Sjostrom et al. (2019) evaluated the utility of transcriptomic profiling in breast cancer and whether these results could safely allow patients to decline systemic therapy. A 141-gene signature was derived from a node-negative cohort previously untreated with chemotherapy. This signature was used to evaluate 454 node-negative, ER+, and systemically untreated cancer patients. The authors noted that this was a low-risk subgroup but did find that of the patients in the lowest 25th percentile of signature scores, 95% of patients were metastasis-free after 15 years despite lack of endocrine therapy. The authors concluded that “transcriptomic profiling identifies patients with an excellent outcome without any systemic adjuvant therapy in clinically low-risk patients of…two separate cohorts”.

Feng, Tung, Su, Tsao, and Wu (2019) evaluated the proteomic profile of sorafenib resistance in hepatocellular carcinoma patients. Tumor samples from 60 patients were examined. The authors identified three proteins that were overexpressed in sorafenib-resistant cells; 78 kDa glucose related protein (GRP78), 14-3-3ε, and heat shock protein 90β (HSP90β). Approximately 73% of cells had high GRP78 expression, 18% had high 14-3-3ε expression, and 85% had high HSP90β expression. The authors also noted that elevated GRP78 was associated with the shortest progression-free survival of patients treated with sorafenib. The authors concluded that “GRP78 can be a predictive biomarker in HCC patients treated with sorafenib”.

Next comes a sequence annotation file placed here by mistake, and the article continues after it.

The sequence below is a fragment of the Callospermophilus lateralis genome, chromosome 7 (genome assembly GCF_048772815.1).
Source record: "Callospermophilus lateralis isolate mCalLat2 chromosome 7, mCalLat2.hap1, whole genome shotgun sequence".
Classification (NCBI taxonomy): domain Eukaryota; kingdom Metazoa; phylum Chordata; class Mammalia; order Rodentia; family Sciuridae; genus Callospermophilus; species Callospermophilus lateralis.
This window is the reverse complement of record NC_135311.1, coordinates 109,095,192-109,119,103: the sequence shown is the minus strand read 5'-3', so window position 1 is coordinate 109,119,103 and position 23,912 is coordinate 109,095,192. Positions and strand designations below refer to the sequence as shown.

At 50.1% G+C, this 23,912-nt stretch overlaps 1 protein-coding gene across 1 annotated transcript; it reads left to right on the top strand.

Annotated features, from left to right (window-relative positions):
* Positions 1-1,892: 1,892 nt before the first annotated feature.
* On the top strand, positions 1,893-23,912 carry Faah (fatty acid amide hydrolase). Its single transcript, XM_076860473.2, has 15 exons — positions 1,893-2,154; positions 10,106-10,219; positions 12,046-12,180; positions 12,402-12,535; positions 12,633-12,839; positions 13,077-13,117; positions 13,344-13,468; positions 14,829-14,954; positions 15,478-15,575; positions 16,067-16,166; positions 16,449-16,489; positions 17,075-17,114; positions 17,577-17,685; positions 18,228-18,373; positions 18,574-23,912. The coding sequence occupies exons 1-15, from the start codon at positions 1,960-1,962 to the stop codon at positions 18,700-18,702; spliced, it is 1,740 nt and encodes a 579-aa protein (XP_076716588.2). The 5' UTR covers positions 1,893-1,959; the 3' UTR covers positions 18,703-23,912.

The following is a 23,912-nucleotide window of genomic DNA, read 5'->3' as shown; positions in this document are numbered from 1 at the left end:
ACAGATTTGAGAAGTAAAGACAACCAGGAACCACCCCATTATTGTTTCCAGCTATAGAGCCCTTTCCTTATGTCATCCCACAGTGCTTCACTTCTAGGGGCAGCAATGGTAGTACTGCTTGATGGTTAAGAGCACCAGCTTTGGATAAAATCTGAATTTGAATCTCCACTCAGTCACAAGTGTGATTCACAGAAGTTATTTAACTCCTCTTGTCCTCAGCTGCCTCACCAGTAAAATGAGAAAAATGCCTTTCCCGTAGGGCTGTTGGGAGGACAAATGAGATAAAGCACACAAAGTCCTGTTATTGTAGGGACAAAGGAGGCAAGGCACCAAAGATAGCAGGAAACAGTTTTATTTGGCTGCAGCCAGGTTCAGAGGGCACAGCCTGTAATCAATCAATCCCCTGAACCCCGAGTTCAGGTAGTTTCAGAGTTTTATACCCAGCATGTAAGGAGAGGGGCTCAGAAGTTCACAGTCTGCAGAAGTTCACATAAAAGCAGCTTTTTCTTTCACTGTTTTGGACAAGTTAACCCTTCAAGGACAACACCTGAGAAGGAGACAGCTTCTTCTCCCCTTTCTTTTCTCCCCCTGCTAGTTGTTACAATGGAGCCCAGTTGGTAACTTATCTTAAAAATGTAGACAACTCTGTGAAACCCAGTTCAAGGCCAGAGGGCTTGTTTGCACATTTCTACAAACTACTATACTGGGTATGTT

Shiba et al. (2019) evaluated the genetic landscape of pediatric acute myeloid leukemia. The authors performed a transcriptome analysis in 139 patients (of 369 in the total cohort). Fifty-four in-frame gene mutations and one RUNX1 out-of-frame fusion were found in 53 of the 139 patients. Moreover, 258 gene fusions were found in the 369 total patients. Five novel gene fusions were found, and several less common gene rearrangements were identified. Out of the 111 remaining patients, “KMT2A-PTD, biallelic CEBPA, and NPM1 gene mutations were found in 11, 23, and 17 patients, respectively.” The authors noted these mutations were mutually exclusive compared with other gene fusions. The authors remark that risk stratification should be reconsidered.